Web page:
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Today, French farmer Paul François is in Brussels following the release of another national court ruling, as part of his decade-long legal battle against agribusiness giant Bayer-Monsanto. In addition to offering a deep-dive into the implications of this latest ruling, he seeks to share the lessons learnt from years of proceedings in the hope that his story can help other farmers falling victims to pesticide poisoning today and in the future [1]. 

This latest court ruling, issued in November 2022, underlines what other courts have consistently confirmed: Bayer-Monsanto is responsible for Paul François’s poisoning and the subsequent health consequences that he has suffered. However, the damage ordered from the company (at the level of 11,000 EUR) is minimal when compared to the hardships endured as well as the length and difficulty of the legal proceedings. The verdict does not send a strong signal to agrifirm companies selling harmful products, nor encourages other victims to fight for their cases [2]. 

HEAL stands in solidarity with Paul François in his struggle, which illustrates a global movement of victims of pesticide poisoning seeking legal recognition and compensation [3].  

“HEAL continues to stand in solidarity with all the victims of exposure to harmful pesticides in their fight for justice and compensation. European and national decision-makers must stop turning a blind eye on the real-life consequences of people’s exposure to those substances, as illustrated by the cases of farmers’ poisoning, and urgently use their energy to deliver Europe’s promises to drastically cut the production and use of those substances at home and abroad”, comments Natacha Cingotti, Health and Chemicals Programme Lead at HEAL.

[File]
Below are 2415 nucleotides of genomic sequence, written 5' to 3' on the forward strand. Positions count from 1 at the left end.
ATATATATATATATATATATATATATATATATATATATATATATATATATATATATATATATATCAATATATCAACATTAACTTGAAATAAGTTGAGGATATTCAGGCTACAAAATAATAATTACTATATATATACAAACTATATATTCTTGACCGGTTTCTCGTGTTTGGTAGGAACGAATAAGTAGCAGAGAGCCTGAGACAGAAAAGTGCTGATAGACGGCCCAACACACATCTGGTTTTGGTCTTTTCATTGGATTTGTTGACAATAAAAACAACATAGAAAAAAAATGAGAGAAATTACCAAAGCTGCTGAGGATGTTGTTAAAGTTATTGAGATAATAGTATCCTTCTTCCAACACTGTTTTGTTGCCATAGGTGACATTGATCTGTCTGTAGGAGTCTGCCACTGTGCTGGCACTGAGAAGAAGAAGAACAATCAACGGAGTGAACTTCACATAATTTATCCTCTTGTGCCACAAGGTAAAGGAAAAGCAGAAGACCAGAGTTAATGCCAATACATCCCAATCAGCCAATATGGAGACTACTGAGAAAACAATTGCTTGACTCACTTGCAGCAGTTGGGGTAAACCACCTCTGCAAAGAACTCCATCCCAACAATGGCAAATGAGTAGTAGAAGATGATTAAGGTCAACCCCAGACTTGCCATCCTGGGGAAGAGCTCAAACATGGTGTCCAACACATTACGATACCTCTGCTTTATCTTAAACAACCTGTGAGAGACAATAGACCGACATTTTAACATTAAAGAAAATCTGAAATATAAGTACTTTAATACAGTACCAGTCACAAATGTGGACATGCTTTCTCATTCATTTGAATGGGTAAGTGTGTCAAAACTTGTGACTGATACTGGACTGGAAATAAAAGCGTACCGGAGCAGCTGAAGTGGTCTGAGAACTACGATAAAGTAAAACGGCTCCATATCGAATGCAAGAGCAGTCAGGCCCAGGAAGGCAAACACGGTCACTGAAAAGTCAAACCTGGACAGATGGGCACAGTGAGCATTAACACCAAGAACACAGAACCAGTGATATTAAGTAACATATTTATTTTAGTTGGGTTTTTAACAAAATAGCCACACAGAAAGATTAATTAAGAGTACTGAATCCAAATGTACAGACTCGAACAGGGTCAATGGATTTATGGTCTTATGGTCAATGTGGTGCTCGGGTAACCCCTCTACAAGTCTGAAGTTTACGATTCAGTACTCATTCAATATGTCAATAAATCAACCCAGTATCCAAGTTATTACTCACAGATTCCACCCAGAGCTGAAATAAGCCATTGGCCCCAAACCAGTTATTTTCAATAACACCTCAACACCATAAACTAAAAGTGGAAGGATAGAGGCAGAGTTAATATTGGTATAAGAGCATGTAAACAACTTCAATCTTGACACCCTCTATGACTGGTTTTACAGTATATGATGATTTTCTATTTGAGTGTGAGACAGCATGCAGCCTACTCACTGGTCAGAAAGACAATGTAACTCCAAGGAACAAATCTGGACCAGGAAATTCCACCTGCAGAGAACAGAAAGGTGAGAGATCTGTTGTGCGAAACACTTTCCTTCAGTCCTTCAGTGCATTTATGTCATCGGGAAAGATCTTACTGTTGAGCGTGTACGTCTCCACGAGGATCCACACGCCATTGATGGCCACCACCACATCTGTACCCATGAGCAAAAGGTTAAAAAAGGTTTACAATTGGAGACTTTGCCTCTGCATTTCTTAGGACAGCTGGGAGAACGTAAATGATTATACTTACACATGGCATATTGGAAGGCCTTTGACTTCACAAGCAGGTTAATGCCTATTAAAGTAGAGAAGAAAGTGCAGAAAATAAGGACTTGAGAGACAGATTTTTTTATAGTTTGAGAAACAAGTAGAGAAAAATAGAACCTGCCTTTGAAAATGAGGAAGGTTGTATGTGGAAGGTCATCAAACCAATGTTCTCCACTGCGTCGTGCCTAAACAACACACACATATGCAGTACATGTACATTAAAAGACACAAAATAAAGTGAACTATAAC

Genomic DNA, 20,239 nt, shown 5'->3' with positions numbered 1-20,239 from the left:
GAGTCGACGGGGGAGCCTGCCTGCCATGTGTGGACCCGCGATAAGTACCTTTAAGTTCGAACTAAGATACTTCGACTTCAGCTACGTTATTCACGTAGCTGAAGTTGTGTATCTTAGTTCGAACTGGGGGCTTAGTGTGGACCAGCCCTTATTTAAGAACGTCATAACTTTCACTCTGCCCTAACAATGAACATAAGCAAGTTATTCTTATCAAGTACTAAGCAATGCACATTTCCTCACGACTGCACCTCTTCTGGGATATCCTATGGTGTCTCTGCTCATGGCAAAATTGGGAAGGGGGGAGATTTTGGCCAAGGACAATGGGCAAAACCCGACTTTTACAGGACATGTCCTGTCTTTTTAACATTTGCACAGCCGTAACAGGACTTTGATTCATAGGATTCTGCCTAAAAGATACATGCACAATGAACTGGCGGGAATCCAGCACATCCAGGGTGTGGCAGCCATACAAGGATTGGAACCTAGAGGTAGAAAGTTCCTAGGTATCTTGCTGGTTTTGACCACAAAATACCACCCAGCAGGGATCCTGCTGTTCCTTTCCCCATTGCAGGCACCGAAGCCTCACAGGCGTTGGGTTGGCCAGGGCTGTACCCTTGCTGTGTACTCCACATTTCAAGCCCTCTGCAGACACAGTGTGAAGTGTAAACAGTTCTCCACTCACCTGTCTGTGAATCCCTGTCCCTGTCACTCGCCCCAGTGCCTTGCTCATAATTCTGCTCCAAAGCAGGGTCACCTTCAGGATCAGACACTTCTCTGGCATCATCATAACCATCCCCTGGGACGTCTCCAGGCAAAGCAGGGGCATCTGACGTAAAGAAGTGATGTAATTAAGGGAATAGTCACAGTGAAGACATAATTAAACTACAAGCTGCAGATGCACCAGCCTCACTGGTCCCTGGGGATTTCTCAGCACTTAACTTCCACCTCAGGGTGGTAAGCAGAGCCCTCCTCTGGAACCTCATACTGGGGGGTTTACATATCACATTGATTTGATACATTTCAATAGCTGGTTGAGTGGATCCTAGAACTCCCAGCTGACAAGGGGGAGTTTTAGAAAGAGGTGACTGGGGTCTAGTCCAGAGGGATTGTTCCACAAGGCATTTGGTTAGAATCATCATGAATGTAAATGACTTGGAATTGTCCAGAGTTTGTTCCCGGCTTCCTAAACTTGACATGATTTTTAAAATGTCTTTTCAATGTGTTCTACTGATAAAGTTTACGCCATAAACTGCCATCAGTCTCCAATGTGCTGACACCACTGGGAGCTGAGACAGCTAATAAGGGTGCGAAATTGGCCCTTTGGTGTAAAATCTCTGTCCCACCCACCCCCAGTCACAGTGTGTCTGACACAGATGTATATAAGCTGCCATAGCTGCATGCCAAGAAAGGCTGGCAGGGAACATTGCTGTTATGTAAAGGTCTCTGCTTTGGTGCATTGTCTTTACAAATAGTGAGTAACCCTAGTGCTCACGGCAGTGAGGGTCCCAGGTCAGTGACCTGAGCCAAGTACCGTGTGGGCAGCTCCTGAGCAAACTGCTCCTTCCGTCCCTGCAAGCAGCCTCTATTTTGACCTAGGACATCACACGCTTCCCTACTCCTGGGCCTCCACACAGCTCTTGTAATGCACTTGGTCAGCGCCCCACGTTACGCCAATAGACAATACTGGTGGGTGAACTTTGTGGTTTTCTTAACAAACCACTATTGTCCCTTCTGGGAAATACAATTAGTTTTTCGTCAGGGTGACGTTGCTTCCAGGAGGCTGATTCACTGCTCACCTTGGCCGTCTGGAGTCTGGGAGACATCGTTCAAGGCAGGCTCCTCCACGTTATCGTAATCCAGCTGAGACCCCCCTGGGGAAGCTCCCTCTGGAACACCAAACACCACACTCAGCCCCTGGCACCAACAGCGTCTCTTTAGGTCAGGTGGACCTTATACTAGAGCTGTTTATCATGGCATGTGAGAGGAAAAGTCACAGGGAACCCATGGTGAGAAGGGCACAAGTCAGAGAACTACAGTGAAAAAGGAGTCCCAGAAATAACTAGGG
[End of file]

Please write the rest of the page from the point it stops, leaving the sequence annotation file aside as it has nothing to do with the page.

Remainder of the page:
Paul François was poisoned after inhaling vapors of the herbicide product Lasso (which contains the active substance Alachlor) in 2004 while working. For over a decade, the farmer has been seeking recognition for his sufferings, which have included falling into comas, fainting, signs of neurological disorders and hospitalisation for months at a time. 

He first filed a legal complaint against the firm and demanded compensation in 2007. The ruling released in November adds on the farmer’s long quest for justice and recognition. Initially found guilty of intoxicating Paul François in 2012 and again on appeal in 2015, Monsanto (now Bayer-Monsanto) was again confirmed to be legally responsible for François’s hardships by the Lyon Court of Appeal in 2019 [4]. 

While Alachlor was banned in the European Union in 2007 [5], it is still produced in Belgium for export purposes outside European borders. This illustrates a wider problem: in 2018 alone, more than 81,000 tonnes of pesticides containing 41 different hazardous chemicals banned for agricultural use in the EU were exported by European corporations outside of EU borders. Last week, over 325 civil society organisations came together to call for an immediate ban on this toxic export [6]. 

To support Paul François, please consider donating to his crowdfunding campaign.



To support Paul François, please consider donating to his crowdfunding campaign: 

[2] For more info, visit: 

[3] HEAL supports victims of pesticides in their fight for justice, including by working closely together with PhytoVictims, Génerations Futures, and Pesticide Action Network Europe as organisations being a part of its membership base. HEAL is also a member of Justice Pesticides, a civil society network meant to supply victims of pesticides with information about all legal cases involving pesticides in the world.




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